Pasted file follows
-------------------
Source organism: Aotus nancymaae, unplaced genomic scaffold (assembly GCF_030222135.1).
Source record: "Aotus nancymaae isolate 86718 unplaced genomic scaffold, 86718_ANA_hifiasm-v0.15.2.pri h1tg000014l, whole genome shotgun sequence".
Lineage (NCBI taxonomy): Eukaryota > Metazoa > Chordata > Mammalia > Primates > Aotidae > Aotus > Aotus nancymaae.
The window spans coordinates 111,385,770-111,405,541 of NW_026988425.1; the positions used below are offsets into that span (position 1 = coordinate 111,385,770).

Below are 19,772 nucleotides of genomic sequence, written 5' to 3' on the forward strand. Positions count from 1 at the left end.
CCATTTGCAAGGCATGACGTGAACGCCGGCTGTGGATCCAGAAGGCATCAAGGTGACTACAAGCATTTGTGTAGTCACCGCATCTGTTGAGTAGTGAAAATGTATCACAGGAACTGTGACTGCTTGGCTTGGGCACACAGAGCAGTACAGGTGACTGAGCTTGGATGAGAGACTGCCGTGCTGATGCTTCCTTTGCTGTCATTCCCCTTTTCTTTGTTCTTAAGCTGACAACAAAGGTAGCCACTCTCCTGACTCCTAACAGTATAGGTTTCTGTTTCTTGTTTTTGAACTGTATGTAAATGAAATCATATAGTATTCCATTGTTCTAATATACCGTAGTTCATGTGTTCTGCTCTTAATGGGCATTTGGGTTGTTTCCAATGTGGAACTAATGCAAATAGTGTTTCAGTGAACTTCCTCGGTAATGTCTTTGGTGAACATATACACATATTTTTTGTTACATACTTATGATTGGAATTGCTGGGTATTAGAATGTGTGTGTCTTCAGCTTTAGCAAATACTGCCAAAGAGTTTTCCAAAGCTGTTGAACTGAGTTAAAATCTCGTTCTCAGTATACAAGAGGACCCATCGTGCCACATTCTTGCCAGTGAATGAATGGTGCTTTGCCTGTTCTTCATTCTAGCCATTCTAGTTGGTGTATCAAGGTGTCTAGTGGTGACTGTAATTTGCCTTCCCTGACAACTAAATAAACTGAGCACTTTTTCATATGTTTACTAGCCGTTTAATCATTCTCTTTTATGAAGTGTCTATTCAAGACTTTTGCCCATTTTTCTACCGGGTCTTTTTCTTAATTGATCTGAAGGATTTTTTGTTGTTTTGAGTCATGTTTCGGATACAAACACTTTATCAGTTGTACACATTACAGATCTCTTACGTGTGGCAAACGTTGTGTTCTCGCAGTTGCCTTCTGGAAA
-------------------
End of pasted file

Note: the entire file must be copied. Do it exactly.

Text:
Source organism: Aotus nancymaae, unplaced genomic scaffold (assembly GCF_030222135.1).
Source record: "Aotus nancymaae isolate 86718 unplaced genomic scaffold, 86718_ANA_hifiasm-v0.15.2.pri h1tg000014l, whole genome shotgun sequence".
Lineage (NCBI taxonomy): Eukaryota > Metazoa > Chordata > Mammalia > Primates > Aotidae > Aotus > Aotus nancymaae.
The window spans coordinates 111,385,770-111,405,541 of NW_026988425.1; the positions used below are offsets into that span (position 1 = coordinate 111,385,770).

Below are 19,772 nucleotides of genomic sequence, written 5' to 3' on the forward strand. Positions count from 1 at the left end.
CCATTTGCAAGGCATGACGTGAACGCCGGCTGTGGATCCAGAAGGCATCAAGGTGACTACAAGCATTTGTGTAGTCACCGCATCTGTTGAGTAGTGAAAATGTATCACAGGAACTGTGACTGCTTGGCTTGGGCACACAGAGCAGTACAGGTGACTGAGCTTGGATGAGAGACTGCCGTGCTGATGCTTCCTTTGCTGTCATTCCCCTTTTCTTTGTTCTTAAGCTGACAACAAAGGTAGCCACTCTCCTGACTCCTAACAGTATAGGTTTCTGTTTCTTGTTTTTGAACTGTATGTAAATGAAATCATATAGTATTCCATTGTTCTAATATACCGTAGTTCATGTGTTCTGCTCTTAATGGGCATTTGGGTTGTTTCCAATGTGGAACTAATGCAAATAGTGTTTCAGTGAACTTCCTCGGTAATGTCTTTGGTGAACATATACACATATTTTTTGTTACATACTTATGATTGGAATTGCTGGGTATTAGAATGTGTGTGTCTTCAGCTTTAGCAAATACTGCCAAAGAGTTTTCCAAAGCTGTTGAACTGAGTTAAAATCTCGTTCTCAGTATACAAGAGGACCCATCGTGCCACATTCTTGCCAGTGAATGAATGGTGCTTTGCCTGTTCTTCATTCTAGCCATTCTAGTTGGTGTATCAAGGTGTCTAGTGGTGACTGTAATTTGCCTTCCCTGACAACTAAATAAACTGAGCACTTTTTCATATGTTTACTAGCCGTTTAATCATTCTCTTTTATGAAGTGTCTATTCAAGACTTTTGCCCATTTTTCTACCGGGTCTTTTTCTTAATTGATCTGAAGGATTTTTTGTTGTTTTGAGTCATGTTTCGGATACAAACACTTTATCAGTTGTACACATTACAGATCTCTTACGTGTGGCAAACGTTGTGTTCTCGCAGTTGCCTTCTGGAAA